U.S. Energy News

Gas once again edges out coal as top U.S. electricity source

NATURAL GAS: Natural gas surpasses coal as the top electricity source in the U.S. for the second time. (Houston Chronicle)

CLEAN ENERGY: How falling prices for wind and solar are impacting capacity factors for fossil fuel generation. (Bloomberg)

COAL:
• “Breaking safety laws wasn’t just permitted, it was expected,” a federal prosecutor says in his opening statement in the criminal trial of coal baron Don Blankenship. (Charleston Gazette-Mail)
• Former miners in southern Illinois rally against company bankruptcies that would threaten their retiree benefits. (Southern Illinoisan)
• A law firm with ties to the coal industry has been investigating Oakland, California city council members who oppose an export terminal. (East Bay Express)

CARBON CAPTURE: A Wyoming coal plant is selected as a testing ground for carbon capture technology. (Associated Press)

CLIMATE:
• A climate scientist faces backlash from Congress for investigating fossil fuel companies’ ties to climate misinformation efforts. (InsideClimate News)
• Concerned about climate impacts, Exxon in 1980 sought to address CO2 emissions from an undersea natural gas play. (InsideClimate News)

GRID: Power suppliers in the PJM power grid ask for lower under-performance penalties. (RTO Insider)

POLICY:
• Clean-energy advocates are supportive of a Missouri agency’s plan to turn to more efficiency and hike the state’s renewable standard. (Midwest Energy News)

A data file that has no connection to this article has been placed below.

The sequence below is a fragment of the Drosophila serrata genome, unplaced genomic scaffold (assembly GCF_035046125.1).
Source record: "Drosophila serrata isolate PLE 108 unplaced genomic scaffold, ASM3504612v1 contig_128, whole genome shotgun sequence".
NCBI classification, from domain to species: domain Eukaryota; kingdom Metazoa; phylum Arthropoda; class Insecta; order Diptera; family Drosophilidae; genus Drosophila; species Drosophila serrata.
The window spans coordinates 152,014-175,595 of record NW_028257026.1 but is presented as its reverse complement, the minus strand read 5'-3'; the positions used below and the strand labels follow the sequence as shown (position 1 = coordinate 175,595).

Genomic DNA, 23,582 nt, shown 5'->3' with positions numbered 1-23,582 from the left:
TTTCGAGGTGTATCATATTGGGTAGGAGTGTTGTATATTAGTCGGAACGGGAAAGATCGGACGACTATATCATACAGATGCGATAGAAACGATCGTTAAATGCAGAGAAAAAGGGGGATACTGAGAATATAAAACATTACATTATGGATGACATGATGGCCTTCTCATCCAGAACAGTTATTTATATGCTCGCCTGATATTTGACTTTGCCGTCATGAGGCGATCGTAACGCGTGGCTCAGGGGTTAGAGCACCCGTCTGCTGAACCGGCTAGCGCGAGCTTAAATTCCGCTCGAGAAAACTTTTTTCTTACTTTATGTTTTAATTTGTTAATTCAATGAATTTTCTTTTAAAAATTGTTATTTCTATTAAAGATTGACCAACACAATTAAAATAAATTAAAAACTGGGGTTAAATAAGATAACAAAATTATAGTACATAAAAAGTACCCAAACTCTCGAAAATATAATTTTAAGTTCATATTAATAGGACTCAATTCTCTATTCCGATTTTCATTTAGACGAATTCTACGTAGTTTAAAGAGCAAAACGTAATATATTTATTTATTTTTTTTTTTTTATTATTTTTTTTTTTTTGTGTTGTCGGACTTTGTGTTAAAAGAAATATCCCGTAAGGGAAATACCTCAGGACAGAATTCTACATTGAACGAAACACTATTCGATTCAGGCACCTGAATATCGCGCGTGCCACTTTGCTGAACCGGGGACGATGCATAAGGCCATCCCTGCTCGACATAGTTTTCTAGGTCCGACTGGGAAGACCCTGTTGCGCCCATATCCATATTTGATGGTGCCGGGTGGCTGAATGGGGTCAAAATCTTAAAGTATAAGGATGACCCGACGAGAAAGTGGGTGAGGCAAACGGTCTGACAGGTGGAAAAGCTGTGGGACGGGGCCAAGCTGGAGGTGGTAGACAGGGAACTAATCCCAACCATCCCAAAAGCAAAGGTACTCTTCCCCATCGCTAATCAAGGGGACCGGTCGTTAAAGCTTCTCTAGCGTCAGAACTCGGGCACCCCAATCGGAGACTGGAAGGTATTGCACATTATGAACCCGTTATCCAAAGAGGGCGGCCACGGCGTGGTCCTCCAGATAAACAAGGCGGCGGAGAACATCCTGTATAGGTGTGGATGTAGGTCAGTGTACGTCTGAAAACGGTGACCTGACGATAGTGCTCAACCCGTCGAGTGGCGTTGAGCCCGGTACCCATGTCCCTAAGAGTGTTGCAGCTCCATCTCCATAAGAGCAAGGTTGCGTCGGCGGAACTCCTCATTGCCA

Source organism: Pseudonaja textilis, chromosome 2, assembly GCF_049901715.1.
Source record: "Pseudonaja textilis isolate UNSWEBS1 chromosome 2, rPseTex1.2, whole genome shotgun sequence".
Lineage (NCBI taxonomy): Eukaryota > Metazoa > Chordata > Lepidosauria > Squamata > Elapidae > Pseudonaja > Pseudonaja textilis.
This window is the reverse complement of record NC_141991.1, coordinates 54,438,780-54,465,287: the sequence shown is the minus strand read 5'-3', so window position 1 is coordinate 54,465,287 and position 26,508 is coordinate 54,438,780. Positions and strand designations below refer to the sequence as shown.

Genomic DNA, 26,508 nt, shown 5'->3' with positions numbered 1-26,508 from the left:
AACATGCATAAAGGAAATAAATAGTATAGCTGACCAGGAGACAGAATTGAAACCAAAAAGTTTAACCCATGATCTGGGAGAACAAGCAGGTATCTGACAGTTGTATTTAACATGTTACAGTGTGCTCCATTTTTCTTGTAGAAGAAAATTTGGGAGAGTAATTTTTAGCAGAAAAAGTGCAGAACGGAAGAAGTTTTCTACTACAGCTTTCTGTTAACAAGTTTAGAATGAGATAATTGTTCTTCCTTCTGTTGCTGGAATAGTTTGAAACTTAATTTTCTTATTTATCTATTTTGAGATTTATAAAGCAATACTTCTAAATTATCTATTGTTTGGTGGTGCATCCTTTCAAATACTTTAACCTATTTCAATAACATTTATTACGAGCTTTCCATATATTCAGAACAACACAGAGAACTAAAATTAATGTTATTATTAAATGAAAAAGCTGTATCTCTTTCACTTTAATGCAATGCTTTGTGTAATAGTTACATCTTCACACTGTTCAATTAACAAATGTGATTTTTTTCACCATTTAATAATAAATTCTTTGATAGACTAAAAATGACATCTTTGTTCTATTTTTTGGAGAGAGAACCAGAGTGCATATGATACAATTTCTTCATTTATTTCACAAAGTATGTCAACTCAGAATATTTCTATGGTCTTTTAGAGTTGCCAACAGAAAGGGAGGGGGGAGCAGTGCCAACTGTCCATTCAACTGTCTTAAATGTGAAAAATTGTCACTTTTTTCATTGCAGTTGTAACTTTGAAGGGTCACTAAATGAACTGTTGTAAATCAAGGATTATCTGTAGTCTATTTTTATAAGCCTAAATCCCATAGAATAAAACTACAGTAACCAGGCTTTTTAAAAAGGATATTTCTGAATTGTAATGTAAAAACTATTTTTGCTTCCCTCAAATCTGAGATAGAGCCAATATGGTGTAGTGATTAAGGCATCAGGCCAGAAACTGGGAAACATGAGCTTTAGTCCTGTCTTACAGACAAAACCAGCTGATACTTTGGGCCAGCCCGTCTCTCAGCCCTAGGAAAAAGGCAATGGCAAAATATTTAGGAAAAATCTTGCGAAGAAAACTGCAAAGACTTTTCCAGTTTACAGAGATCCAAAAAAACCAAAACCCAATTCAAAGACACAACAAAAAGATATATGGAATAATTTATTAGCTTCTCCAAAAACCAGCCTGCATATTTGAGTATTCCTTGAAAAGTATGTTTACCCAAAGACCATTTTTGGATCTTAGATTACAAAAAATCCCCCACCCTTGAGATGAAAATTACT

• 
Officials putting together a comprehensive energy plan for Iowa want to focus attention on reducing demand. (Midwest Energy News)

SOLAR:
• The National Renewable Energy Laboratory lays off 15 solar researchers, part of a broader trend of declining federal support for clean energy research. (Washington Post)
• Arizona regulators reject calls to recuse themselves from an upcoming solar decision. (Arizona Republic)

TRANSPORTATION: With coal-by-rail shipments declining, BNSF is building a freight “superhighway” between Los Angeles and Chicago for a range of other goods. (Crain’s Chicago Business)

WIND: A Nebraska county is in a dispute with townships over who can regulate wind farms. (David City Banner-Press)

EPA: One of the only groups praising the EPA’s new ozone rule represents investor-owned utilities across the country. (Greenwire)

OIL AND GAS:
• The White House threatens to veto a bill that would lift the ban on crude oil exports. (The Hill)
• While the industry’s carbon emissions increased last year, methane emissions from leakage fell for the third consecutive year, EPA data shows. (EnergyWire)
• A report pegs the cost of increased traffic crashes related to the oil and gas boom in Texas in the billions of dollars. (Texas Tribune)

NUCLEAR:
• Operators of a Massachusetts nuclear plant never addressed a 1992 federal advisory calling for emergency plans in the event of a control room fire. (Cape Cod Times)
• California regulators approve long-term storage of nuclear waste at a closed power plant on the state’s Pacific shore. (Greenwire)

ELECTRIC CARS: An Idaho National Laboratory study concludes availability of charging stations will drive electric car sales. (Associated Press)

TECHNOLOGY: The founder of A123 Systems launches a new venture that looks beyond electric cars as a market for batteries. (Boston Globe)

EFFICIENCY: A new law will require New York City stores and restaurants to keep their doors closed if their air conditioning is on. (New York Times) 

COMMENTARY: As utility business models are reformed, who should oversee competitive retail markets? (Vox)

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